Friday, November 6

A question of place

I was prompted the other day to think about my origins - or more specifically, where I consider that I have my roots.

Last weekend I spent a very pleasant couple of days in Chesterfield, the town where I grew up (I was actually born in Birmingham where my dad was at college learning how to be a teacher but we didn't stay there very long). I realised that a lot of the knowledge I had acquired while living there was gradually evaporating - street names, how to get to certain districts or outlying villages, former pub names, historical facts etc etc.

I then realised that I've now been living in London for longer than I lived in Chesterfield - 18 years in the south east of the city in particular, and another four years in and around college.

Londoners usually have me marked out very firmly as a northerner because of my accent, which endures. I will always have a short a (laff rather than larf, bath rather than barth) and a blunt u (which is very useful for most expletives). But I'll admit I'm starting to think of myself as a Londoner now - I know my way around here at least as well as I do around Chesterfield, which is a fraction of the size.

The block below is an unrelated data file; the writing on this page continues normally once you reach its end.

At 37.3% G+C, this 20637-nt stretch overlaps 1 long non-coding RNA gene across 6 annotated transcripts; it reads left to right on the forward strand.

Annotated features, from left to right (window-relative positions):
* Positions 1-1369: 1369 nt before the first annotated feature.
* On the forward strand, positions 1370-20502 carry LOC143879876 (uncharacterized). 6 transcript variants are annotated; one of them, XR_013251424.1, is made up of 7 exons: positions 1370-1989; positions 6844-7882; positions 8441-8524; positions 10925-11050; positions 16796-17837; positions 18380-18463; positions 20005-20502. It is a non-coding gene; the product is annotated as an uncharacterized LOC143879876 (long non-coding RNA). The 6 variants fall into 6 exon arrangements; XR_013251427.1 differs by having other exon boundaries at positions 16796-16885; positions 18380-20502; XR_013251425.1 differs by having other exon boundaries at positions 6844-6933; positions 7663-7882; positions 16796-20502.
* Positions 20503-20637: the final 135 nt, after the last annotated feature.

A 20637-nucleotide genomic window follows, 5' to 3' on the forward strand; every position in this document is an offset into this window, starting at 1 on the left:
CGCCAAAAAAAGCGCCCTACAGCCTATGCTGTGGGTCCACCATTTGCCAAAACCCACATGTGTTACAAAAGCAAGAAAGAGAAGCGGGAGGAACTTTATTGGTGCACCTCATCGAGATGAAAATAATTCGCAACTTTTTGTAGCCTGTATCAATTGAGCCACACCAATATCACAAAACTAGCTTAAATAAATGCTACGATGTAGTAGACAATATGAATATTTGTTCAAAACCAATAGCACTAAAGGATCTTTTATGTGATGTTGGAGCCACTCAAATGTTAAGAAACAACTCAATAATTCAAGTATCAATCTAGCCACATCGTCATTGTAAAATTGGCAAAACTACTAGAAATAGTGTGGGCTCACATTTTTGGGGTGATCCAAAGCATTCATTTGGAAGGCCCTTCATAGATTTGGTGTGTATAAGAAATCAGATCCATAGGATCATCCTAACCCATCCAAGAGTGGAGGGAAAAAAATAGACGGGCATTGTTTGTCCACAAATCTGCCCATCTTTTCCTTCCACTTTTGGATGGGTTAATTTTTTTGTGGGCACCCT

Perhaps I should think of myself as a healthy hybrid - a Londoner who believes there's life outside the city, and knows it's not grim up north at all!


Ginger Knits said...

As a fellow hybrid person I couldn't agree more.

Gareth Gardner said...

You're not a Londoner or a northerner. You are a Brummie!

knit nurse said...

Fook yow, gardner!

Clare said...

Interesting one! I've been in London since 1994, but I still seem to have quite a northern accent (growing up in Manchester). I guess it has mellowed, but I still stand out!